NASA SPB being inflated at the Wanaka Airport before its launch on March 26, 2015. Credit: NASA After over 20 years of tests and development, NASA’s Balloon Program team is on the cusp of expanding the envelope in high-altitude, heavylift ballooning with its super pressure balloon (SPB) technology. SMD technology investments that enabled development of SPB, the first totally new balloon design in more than 60 years, include improved film and evolution in the balloon design and fabrication. The pumpkin-shaped, football stadium-size balloon is made from 22-acres of polyethylene film—a material that is similar to a sandwich bag, but is stronger and more durable. The SPB is capable of ascending to a nearly constant float altitude of about 35 km for flights lasting up to 100 days, given the right stratospheric conditions. Flying at mid-latitudes, the balloon must be able to endure the pressure changes that result from the heating and cooling of the day-night cycle. NASA expects the SPB to be capable of circumnavigating the globe once every one to three weeks, depending on wind speeds in the stratosphere. On March 26, 2015, NASA launched the second SPB flight from Wanaka, New Zealand. The balloon flew 32 days, five hours, and 51 minutes, on a voyage nearly around the world in what was the most rigorous test of the SPB technology to date. The 2015 mission accomplished what no other heavy-lift balloon had done by maintaining a nearly constant float altitude in stratospheric conditions. NASA terminated the balloon’s flight over a remote area of the Australian Outback after suspecting a leak in the balloon. Back on the ground, the team recovered the balloon and shipped it back to the United States for analysis. The ensuing investigation concluded that the most likely cause of the suspected leak was a gradual slipping of the balloon material at the metal fittings on the base and top of the balloon structure.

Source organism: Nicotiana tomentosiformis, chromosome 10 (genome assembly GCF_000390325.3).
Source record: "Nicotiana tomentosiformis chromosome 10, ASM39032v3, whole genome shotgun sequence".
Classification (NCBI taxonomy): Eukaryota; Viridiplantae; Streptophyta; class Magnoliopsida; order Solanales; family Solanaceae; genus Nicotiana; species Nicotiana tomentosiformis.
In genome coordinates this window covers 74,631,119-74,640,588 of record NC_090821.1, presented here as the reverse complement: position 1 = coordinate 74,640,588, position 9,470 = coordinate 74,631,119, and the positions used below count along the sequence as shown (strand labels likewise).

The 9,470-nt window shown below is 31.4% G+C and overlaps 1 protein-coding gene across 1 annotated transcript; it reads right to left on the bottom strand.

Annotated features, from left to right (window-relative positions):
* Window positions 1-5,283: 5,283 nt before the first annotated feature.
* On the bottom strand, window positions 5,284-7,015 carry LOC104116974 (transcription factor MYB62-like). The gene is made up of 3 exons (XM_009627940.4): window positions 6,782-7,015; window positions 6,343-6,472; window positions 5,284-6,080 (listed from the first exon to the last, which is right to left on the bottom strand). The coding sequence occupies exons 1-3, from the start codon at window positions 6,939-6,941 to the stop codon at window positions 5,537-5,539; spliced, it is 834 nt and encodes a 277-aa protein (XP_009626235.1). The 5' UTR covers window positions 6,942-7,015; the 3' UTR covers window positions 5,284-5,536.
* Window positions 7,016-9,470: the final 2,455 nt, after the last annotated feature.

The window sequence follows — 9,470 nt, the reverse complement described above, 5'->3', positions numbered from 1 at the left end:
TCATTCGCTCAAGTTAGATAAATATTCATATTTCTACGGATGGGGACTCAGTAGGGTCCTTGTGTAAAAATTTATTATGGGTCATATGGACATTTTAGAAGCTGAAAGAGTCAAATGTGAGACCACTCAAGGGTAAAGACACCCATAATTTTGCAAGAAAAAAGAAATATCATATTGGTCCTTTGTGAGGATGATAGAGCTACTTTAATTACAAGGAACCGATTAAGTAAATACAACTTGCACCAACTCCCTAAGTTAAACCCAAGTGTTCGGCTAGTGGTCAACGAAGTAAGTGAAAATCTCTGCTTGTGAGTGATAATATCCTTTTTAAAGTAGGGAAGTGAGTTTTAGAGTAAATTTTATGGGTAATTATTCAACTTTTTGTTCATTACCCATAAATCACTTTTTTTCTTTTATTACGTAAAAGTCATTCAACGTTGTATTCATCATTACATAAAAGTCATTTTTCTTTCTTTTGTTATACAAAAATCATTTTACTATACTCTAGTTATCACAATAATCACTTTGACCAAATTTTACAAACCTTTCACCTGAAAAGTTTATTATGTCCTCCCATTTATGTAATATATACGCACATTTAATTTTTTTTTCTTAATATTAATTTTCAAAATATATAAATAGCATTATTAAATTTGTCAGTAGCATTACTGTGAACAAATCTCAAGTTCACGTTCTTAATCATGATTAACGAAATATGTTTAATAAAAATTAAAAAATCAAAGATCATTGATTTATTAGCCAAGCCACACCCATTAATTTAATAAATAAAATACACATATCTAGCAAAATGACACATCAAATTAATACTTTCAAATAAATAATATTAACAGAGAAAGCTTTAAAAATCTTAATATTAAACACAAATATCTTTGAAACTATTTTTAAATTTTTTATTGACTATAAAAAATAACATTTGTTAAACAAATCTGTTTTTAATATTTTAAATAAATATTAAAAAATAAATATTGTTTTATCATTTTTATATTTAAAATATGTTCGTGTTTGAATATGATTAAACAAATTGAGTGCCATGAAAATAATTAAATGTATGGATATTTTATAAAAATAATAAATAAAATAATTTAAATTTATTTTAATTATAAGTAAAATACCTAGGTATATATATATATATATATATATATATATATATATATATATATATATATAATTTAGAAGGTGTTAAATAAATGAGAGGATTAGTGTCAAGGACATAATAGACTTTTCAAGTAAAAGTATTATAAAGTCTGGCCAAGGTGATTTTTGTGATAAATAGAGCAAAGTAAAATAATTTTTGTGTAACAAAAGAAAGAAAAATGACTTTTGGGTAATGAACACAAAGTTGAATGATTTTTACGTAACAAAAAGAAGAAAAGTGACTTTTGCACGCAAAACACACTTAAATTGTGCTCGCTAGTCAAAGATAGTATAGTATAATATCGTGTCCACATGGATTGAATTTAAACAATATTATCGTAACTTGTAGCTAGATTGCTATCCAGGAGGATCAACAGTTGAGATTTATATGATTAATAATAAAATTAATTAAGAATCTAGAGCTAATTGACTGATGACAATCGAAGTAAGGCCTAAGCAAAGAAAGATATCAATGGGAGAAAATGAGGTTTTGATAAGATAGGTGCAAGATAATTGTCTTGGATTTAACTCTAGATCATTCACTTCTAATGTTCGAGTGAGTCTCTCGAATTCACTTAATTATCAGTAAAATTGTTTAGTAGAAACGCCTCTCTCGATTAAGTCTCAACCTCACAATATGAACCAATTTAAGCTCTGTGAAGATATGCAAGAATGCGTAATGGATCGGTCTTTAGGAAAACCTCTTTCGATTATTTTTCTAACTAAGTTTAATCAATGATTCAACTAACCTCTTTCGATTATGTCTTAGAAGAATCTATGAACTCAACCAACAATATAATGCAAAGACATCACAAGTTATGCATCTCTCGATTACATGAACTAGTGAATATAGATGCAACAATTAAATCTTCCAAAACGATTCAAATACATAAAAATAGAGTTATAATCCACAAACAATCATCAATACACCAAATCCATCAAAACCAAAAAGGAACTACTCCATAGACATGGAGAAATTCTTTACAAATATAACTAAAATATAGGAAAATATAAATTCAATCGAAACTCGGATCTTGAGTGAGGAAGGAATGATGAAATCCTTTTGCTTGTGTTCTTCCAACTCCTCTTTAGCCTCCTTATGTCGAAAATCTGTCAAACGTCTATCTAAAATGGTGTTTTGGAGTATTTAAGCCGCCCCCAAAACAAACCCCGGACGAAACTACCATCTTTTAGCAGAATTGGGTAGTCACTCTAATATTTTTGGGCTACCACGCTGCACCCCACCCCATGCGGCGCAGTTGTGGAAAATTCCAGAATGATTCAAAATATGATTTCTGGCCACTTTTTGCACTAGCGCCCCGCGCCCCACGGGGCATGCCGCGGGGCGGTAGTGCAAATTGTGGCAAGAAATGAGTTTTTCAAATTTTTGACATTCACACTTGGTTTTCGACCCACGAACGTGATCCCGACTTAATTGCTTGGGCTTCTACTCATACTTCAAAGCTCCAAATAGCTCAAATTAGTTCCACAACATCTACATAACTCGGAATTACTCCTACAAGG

NASA’s scientific balloons offer low-cost, near-space access for scientific payloads in the ~450 kg weight class. Balloon campaigns are used to conduct scientific investigations in fields such as astrophysics, heliophysics, and atmospheric research. The long-duration flights enabled by SPB technology will allow extended observations of scientific phenomena, permit more sources to be surveyed, and provide more time to observe weak or subtle sources. In addition, such mid-latitude flights are essential for making observations at night, a requirement for certain types of scientific investigations. These aspects greatly enhance the return on science, and combined with the relatively low cost of balloon missions, could permit the SPB to become a competitive platform for a number of scientific investigations that would otherwise need to launch into orbit. The path of the March 2015 SPB flight. The balloon almost made a complete trip around globe before its flight was terminated over the Outback in Australia. Credit: NASA To address the issues uncovered in the March 2015 flight, the SPB team implemented modifications to change the way the balloon is clamped at the metal fittings, including incorporation of a gasket. In addition, the team increased the clamping force at the fittings. The SPB is scheduled to make its next flight in Spring 2016, again from the Wanaka Airport. Scientists are confident that the changes made in response to the previous 2015 flight will enable another successful flight. Sponsoring Organization: SMD’s Scientific Balloon Program sponsored the technologies enabling SPB development. NASA’s Wallops Flight Facility in Virginia manages the Agency’s scientific balloon flight program.
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